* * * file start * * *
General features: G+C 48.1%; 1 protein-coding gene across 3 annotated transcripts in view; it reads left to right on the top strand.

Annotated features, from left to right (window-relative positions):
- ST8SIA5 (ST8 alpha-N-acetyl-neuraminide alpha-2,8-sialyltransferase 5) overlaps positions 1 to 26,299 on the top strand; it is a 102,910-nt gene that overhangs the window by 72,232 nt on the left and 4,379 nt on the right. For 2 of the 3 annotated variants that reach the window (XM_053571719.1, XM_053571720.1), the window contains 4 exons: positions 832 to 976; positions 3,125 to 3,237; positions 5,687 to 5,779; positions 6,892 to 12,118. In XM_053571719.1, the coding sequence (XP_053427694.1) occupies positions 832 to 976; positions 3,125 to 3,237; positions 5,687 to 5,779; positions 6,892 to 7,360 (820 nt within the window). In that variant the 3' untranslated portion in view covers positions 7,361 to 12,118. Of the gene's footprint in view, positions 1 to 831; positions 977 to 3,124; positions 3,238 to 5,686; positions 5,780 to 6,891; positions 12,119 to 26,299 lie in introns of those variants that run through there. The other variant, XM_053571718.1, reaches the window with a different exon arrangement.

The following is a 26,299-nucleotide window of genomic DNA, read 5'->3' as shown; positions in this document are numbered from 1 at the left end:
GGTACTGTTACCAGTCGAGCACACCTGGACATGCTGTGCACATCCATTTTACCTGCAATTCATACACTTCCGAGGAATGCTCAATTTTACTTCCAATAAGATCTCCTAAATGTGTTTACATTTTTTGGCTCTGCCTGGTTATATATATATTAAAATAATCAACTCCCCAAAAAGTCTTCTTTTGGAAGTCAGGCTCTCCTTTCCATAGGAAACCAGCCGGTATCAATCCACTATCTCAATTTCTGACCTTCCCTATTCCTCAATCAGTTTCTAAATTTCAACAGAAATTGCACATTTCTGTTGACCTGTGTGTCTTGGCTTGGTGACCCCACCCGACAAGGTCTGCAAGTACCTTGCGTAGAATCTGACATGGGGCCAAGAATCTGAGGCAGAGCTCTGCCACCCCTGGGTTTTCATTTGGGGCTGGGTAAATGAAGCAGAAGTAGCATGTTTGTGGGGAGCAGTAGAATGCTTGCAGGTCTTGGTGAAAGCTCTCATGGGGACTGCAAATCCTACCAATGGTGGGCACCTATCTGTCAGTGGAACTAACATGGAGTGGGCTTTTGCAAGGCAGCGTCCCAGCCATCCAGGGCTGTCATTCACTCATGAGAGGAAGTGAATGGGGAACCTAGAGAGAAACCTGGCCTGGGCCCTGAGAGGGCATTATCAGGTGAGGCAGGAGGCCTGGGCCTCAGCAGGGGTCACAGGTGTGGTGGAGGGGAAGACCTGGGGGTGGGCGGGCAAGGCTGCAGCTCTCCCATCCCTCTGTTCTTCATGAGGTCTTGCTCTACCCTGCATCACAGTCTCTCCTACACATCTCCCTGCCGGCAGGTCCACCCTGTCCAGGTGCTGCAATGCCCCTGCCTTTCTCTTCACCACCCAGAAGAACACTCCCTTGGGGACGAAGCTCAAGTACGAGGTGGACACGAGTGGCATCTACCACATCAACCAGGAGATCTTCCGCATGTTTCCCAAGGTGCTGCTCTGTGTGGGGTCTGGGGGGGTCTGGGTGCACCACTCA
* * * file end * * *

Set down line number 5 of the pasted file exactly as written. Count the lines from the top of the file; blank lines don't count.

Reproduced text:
GGTACTGTTACCAGTCGAGCACACCTGGACATGCTGTGCACATCCATTTTACCTGCAATTCATACACTTCCGAGGAATGCTCAATTTTACTTCCAATAAGATCTCCTAAATGTGTTTACATTTTTTGGCTCTGCCTGGTTATATATATATTAAAATAATCAACTCCCCAAAAAGTCTTCTTTTGGAAGTCAGGCTCTCCTTTCCATAGGAAACCAGCCGGTATCAATCCACTATCTCAATTTCTGACCTTCCCTATTCCTCAATCAGTTTCTAAATTTCAACAGAAATTGCACATTTCTGTTGACCTGTGTGTCTTGGCTTGGTGACCCCACCCGACAAGGTCTGCAAGTACCTTGCGTAGAATCTGACATGGGGCCAAGAATCTGAGGCAGAGCTCTGCCACCCCTGGGTTTTCATTTGGGGCTGGGTAAATGAAGCAGAAGTAGCATGTTTGTGGGGAGCAGTAGAATGCTTGCAGGTCTTGGTGAAAGCTCTCATGGGGACTGCAAATCCTACCAATGGTGGGCACCTATCTGTCAGTGGAACTAACATGGAGTGGGCTTTTGCAAGGCAGCGTCCCAGCCATCCAGGGCTGTCATTCACTCATGAGAGGAAGTGAATGGGGAACCTAGAGAGAAACCTGGCCTGGGCCCTGAGAGGGCATTATCAGGTGAGGCAGGAGGCCTGGGCCTCAGCAGGGGTCACAGGTGTGGTGGAGGGGAAGACCTGGGGGTGGGCGGGCAAGGCTGCAGCTCTCCCATCCCTCTGTTCTTCATGAGGTCTTGCTCTACCCTGCATCACAGTCTCTCCTACACATCTCCCTGCCGGCAGGTCCACCCTGTCCAGGTGCTGCAATGCCCCTGCCTTTCTCTTCACCACCCAGAAGAACACTCCCTTGGGGACGAAGCTCAAGTACGAGGTGGACACGAGTGGCATCTACCACATCAACCAGGAGATCTTCCGCATGTTTCCCAAGGTGCTGCTCTGTGTGGGGTCTGGGGGGGTCTGGGTGCACCACTCA